The Dirt on Gases
EPA’s global warming whistle blower Jason Burnett sets his sights on local politics.
Thursday, August 14, 2008
During his first stint with the U.S. Environmental Protection Agency, Jason K. Burnett tried to set tougher standards for lethal soot particles. The Bush administration killed the proposal; shortly thereafter, Burnett quit. About a year later, in 2007, he returned to the EPA, this time charged with developing climate change policy. Again, according to Burnett and his supporters (including Sen. Barbara Boxer), the White House ignored scientists and staff. And again Burnet resigned before blowing the whistle on what he describes as the White House’s refusal to protect the public and regulate greenhouse gases.
These days, Burnett, 31, is a long way from Washington, D.C., where he lived for the past nine years. Today, he’s sitting on a park bench in Carmel-by-the-Sea, blocks away from his recently purchased home. He grew up in the area and has strong ties to Monterey County (his parents, Robin Burnett and Nancy Packard Burnett, are two of the founders of the Monterey Bay Aquarium; Jason and Nancy sit on the David and Lucile Packard Foundation Board of Trustees).
Burnett says he plans to get involved in local politics, and he’s volunteering and fundraising for presumptive Democratic presidential nominee Barack Obama, and Democratic Rep. Sam Farr, who is running for reelection in November. Burnett continues to work on a report– for the next president– on how the federal government can use the Clean Air Act to cut CO2 emissions. He still flies to Washington about once a month to testify at Senate environment committee hearings.
The policy background, campaign experience, Carmel residency and family wealth seem to add up to a future run for office– say, Farr’s seat when the longtime congressman retires.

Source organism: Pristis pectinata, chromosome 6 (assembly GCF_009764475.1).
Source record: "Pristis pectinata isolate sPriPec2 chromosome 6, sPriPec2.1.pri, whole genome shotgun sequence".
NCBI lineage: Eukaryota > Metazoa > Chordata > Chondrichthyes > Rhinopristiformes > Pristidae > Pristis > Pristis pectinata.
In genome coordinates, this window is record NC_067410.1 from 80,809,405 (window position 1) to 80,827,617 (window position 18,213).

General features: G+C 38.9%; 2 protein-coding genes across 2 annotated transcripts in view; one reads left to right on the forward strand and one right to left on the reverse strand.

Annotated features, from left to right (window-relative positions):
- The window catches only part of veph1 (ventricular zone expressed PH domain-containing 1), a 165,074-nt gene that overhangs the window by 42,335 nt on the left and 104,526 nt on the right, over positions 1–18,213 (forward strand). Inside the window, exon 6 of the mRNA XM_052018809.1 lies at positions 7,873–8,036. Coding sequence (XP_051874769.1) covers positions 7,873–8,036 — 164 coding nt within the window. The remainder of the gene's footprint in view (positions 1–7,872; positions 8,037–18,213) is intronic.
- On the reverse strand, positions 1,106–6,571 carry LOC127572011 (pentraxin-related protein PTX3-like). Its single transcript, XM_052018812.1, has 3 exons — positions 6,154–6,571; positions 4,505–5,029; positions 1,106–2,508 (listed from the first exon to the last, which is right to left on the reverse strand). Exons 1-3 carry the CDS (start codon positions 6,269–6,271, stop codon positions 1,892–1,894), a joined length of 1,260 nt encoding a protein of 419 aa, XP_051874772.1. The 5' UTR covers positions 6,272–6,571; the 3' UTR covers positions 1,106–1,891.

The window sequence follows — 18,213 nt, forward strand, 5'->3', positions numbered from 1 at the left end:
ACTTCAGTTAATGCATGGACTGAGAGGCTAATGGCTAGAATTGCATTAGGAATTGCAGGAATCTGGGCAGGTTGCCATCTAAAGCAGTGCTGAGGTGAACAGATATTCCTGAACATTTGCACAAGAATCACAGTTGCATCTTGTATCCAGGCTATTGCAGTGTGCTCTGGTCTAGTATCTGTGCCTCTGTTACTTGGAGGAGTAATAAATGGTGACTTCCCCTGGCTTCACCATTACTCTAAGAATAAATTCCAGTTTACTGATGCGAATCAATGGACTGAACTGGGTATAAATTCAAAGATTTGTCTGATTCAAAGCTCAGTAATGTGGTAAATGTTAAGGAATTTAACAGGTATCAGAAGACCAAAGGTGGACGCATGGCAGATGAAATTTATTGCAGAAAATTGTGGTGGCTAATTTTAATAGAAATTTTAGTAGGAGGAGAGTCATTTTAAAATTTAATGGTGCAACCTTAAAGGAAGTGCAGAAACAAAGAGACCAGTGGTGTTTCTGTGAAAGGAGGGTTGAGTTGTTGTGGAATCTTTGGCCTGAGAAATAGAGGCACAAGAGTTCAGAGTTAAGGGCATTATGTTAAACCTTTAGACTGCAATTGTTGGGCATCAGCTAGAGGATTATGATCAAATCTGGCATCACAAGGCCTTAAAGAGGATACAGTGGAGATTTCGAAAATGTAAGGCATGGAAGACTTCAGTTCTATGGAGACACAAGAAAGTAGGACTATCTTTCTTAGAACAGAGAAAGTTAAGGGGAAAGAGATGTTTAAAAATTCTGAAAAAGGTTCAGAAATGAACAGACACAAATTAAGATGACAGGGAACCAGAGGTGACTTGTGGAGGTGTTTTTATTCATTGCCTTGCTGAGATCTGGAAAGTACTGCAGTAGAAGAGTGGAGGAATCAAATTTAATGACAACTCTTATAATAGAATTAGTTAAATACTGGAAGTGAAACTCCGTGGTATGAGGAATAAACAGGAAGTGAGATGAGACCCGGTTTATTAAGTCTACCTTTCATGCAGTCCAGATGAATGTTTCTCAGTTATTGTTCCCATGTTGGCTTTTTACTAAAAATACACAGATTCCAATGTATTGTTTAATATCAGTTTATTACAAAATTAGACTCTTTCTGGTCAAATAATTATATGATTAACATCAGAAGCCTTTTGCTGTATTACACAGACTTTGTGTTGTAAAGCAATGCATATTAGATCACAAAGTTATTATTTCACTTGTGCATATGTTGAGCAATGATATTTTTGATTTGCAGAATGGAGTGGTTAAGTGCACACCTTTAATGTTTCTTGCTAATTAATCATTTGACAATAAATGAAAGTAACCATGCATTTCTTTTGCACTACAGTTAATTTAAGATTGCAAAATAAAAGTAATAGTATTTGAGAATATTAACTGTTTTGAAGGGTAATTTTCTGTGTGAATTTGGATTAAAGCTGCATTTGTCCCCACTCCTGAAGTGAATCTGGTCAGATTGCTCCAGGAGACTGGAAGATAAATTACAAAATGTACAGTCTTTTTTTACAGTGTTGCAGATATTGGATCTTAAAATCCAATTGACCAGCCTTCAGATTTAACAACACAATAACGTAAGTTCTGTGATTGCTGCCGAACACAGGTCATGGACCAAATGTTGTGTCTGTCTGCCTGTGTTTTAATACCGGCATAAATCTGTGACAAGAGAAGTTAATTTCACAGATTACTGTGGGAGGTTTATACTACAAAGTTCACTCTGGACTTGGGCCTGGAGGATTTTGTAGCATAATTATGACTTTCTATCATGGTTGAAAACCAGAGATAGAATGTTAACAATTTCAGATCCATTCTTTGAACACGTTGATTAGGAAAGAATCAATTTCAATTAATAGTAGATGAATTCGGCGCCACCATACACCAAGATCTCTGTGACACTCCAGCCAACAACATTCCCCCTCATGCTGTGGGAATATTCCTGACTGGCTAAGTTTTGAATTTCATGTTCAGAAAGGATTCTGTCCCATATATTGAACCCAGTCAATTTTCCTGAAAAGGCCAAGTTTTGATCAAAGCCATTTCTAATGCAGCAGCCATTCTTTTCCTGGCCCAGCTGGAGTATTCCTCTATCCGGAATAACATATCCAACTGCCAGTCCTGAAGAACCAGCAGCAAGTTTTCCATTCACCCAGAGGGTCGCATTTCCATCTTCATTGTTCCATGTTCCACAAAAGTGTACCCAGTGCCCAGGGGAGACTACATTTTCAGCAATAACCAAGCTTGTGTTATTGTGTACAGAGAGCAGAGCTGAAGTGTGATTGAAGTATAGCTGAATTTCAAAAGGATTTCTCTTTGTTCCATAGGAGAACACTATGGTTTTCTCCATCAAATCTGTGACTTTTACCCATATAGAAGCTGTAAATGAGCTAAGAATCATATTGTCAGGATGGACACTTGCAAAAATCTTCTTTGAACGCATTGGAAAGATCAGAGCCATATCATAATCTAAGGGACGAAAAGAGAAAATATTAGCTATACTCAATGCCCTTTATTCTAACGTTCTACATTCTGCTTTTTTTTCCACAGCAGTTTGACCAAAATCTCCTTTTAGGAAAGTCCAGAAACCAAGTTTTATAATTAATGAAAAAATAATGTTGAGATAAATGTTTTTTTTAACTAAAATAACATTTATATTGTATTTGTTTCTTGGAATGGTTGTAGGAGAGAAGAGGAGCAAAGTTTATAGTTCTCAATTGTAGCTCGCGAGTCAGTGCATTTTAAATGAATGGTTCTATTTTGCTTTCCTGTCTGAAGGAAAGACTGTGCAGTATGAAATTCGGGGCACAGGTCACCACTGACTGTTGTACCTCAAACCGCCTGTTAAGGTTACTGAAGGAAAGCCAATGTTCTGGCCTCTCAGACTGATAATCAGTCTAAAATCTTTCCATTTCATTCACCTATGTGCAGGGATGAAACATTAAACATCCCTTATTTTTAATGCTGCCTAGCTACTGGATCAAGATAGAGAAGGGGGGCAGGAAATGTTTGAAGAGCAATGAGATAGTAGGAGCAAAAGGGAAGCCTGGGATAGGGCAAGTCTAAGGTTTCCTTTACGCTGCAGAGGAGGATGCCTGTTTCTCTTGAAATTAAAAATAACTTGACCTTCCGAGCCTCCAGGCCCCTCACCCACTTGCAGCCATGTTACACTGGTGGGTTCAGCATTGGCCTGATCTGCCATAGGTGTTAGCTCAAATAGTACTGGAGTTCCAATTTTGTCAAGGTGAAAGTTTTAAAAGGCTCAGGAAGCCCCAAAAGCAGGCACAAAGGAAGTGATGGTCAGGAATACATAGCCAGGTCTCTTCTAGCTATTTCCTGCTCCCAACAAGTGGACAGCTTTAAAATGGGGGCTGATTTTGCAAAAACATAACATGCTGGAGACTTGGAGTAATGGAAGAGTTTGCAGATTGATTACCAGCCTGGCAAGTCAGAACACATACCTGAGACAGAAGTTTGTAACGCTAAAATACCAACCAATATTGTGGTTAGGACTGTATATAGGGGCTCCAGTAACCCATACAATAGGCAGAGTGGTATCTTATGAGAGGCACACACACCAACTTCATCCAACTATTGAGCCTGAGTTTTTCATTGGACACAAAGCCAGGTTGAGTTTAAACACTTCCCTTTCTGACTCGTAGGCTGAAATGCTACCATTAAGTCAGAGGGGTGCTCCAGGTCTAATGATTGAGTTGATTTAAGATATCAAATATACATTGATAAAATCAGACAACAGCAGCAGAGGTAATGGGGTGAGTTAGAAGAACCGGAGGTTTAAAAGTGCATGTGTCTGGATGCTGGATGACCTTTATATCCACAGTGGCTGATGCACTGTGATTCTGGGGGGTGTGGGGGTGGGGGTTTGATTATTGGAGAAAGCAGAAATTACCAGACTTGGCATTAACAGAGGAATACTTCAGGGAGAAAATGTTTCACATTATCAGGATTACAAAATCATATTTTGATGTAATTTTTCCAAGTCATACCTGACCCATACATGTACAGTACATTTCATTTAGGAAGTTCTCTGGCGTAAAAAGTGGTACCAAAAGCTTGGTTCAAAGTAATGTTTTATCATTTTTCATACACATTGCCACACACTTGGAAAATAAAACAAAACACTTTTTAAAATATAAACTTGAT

“Jason did his job with the EPA well, and now he has moved back to California where he is clearly gearing up for a run for Congress, where he can spend all that family money and run for office,” EPA spokesman Jonathan Shradar says. “In Washington, he caught the political bug.”
For his part, Farr’s office says the incumbent has no plans to spend more time on Central Coast golf courses– or bocce ball courts. “Congressman Farr has no plans to retire, and all signs point to him running in 2010,” spokesman Tom Mentzer says.
Burnett won’t say he wants the job.
“At this point, that’s way ahead of where I am,” Burnett says in a later telephone interview. “I’m interested in getting involved in local issues, and in local politics.”
Nor will he rule it out completely.
“I’m not going to rule out any options,” he says, “but right now I’m just focused on getting reengaged in the community here, and I honestly don’t know what I’m going to do next after working with Sen. Boxer on the [climate change] reports for the next president. There’s a wide range of opportunities, I’m sure. I’d rather not speculate as to what comes next before I figure that out.”Massachusetts vs. EPA, the U.S. Supreme Court ruled that “greenhouse gases fit well within the Clean Air Act’s capacious definition of ‘air pollutant,’ ” and must be regulated if they endanger public health.
“It’s a profound decision that will have ramifications that last for a long, long time because the Supreme Court found that existing law applies to greenhouse gases,” Burnett says. “What this means: The debate in Congress will shift from whether we regulate greenhouse gases to how we regulate greenhouse gases. If Congress passes new regulations– great. If it doesn’t pass new regulations, then we will simply apply existing laws. But regulation is coming, either under the Clean Air Act or under new laws.”
A couple of months later, Johnson asked Burnett to return to the EPA as associate deputy administrator charged with responding to the Supreme Court’s decision and developing climate change policy. Burnett says he remained skeptical that the Bush administration was serious about regulating CO2 emissions. But on May 14, 2007, Bush issued an executive order directing the EPA and other federal departments to “take the first steps towards regulations that would cut gasoline consumption and greenhouse gas emissions from motor vehicles… ”
Burnett accepted the post. “It was a really exciting time,” Burnett remembers. “It looked like we would actually get started on the first federal policy to reduce greenhouse gases.”
It was also a busy time, with months of meetings between EPA officials, scientists, lawyers and White House staff. The first order of business: determining whether greenhouse gases endangered public health or welfare.
“The basic legal construct of the Clean Air Act,” Burnett explains, is “if the public is endangered, then regulation must happen.”